MTN expects Nigeria to overcome the short-term “pain” of President Bola Tinubu’s economic reforms by the middle of next year, helping bolster Africa’s biggest wireless company’s business.
CEO Ralph Mupita said that while it was very necessary for the country to undergo structural reforms in order to move forward, they were causing discomfort for firms operating in the West African nation.
“With the removal of the subsidy and liberalization of the naira, we always knew it was going to take us a couple of quarters for those shocks to work through the system,” he said in an interview on Bloomberg Television aired on Thursday.
“And beyond that — we see our business being able to pick up growth and repair the profit and earnings profile of the group.”
The naira has plunged since the government eased foreign exchange controls earlier this year, weighing on company earnings, while the removal of fuel subsidies has contributed to inflation.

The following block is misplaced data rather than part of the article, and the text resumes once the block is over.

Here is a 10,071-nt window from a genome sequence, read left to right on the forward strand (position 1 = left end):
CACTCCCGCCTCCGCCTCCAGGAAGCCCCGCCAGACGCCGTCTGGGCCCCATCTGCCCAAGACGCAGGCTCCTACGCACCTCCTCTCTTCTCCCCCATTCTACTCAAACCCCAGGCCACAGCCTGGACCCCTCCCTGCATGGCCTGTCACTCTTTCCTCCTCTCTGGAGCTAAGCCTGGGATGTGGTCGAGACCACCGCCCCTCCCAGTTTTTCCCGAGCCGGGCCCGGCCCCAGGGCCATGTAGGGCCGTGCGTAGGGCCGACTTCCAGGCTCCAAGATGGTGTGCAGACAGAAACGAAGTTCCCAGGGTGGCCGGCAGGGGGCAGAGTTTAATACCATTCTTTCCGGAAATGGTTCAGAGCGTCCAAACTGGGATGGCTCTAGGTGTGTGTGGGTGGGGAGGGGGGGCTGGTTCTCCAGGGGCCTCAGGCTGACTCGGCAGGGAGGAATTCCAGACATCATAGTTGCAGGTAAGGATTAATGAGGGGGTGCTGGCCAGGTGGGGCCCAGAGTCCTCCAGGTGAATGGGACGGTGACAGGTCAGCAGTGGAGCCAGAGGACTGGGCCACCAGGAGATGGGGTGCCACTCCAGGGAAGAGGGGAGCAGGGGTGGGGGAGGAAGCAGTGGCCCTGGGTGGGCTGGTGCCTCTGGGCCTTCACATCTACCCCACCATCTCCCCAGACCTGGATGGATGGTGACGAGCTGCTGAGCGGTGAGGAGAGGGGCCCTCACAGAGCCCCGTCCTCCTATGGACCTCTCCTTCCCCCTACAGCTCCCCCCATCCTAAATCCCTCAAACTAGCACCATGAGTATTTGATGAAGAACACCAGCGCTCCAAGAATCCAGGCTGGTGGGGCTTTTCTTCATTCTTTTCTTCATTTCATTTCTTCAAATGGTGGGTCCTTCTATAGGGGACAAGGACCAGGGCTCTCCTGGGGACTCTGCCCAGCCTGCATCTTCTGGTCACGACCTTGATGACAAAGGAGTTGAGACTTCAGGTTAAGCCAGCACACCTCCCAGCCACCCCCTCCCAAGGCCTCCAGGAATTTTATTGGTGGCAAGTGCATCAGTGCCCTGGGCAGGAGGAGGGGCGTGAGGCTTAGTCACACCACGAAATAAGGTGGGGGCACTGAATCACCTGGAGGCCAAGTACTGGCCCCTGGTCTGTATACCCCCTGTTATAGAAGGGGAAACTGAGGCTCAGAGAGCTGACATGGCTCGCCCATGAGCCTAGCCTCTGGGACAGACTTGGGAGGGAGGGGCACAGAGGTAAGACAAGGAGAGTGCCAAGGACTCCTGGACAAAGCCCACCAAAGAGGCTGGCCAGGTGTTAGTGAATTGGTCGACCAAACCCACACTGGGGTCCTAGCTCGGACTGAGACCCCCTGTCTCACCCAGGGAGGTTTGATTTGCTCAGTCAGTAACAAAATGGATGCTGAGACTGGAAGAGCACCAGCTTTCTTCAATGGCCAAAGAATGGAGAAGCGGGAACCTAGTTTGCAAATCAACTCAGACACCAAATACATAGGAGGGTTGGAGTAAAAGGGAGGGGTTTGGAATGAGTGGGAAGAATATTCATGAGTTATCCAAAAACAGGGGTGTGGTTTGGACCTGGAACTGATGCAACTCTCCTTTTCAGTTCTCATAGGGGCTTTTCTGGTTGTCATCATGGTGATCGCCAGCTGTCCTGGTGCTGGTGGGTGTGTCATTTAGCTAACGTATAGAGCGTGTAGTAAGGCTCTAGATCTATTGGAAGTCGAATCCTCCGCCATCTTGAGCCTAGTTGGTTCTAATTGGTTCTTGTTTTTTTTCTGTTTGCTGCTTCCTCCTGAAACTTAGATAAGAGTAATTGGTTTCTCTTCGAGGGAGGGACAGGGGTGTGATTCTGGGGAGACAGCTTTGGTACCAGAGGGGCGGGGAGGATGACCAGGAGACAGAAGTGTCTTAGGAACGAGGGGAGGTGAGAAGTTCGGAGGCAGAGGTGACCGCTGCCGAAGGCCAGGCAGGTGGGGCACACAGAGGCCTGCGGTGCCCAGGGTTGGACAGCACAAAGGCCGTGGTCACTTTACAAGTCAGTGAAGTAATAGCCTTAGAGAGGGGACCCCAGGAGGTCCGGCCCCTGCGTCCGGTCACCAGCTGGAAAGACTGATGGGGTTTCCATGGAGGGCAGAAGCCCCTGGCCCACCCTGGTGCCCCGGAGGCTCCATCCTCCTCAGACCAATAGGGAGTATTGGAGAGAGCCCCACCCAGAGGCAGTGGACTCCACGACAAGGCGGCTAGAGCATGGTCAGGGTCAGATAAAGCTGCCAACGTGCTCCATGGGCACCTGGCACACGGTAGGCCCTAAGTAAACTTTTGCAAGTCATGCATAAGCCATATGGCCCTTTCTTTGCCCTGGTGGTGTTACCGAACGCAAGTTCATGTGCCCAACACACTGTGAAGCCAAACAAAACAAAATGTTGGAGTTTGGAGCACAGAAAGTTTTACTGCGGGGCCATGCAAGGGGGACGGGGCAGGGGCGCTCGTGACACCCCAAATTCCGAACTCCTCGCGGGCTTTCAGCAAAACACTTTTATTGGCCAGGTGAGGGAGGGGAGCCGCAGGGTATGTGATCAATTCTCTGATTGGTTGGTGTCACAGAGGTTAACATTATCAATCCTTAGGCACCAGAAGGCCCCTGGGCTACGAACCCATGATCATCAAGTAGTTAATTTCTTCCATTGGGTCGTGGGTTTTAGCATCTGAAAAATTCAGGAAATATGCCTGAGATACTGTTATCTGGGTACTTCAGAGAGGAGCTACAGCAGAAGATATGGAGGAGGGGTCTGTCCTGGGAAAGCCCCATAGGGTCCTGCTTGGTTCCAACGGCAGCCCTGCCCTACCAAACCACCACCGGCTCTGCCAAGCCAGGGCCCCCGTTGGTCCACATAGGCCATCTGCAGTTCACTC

MTN said it was “very constructive” on Nigeria in the medium-to-long term and that the policy reforms underpinned the investment case for the company in the country.
Nigeria is MTN’s biggest market by subscribers, and the Lagos-listed unit contributes more than a third of the group’s total revenue. “Nigeria drives growth in digital adoption and financial inclusion.
MTN has Nigeria as a big growth vector for the company,” he said.
The naira has been weakened by a local shortage of dollars, with companies complaining they are unable to repatriate earnings, though the Nigerian government is trying to clear the backlog of dollar demand.
Finance Minister Wale Edun has said he expects to attract $10 billion of inflows to help clear the overhang, ease liquidity and stabilize the currency.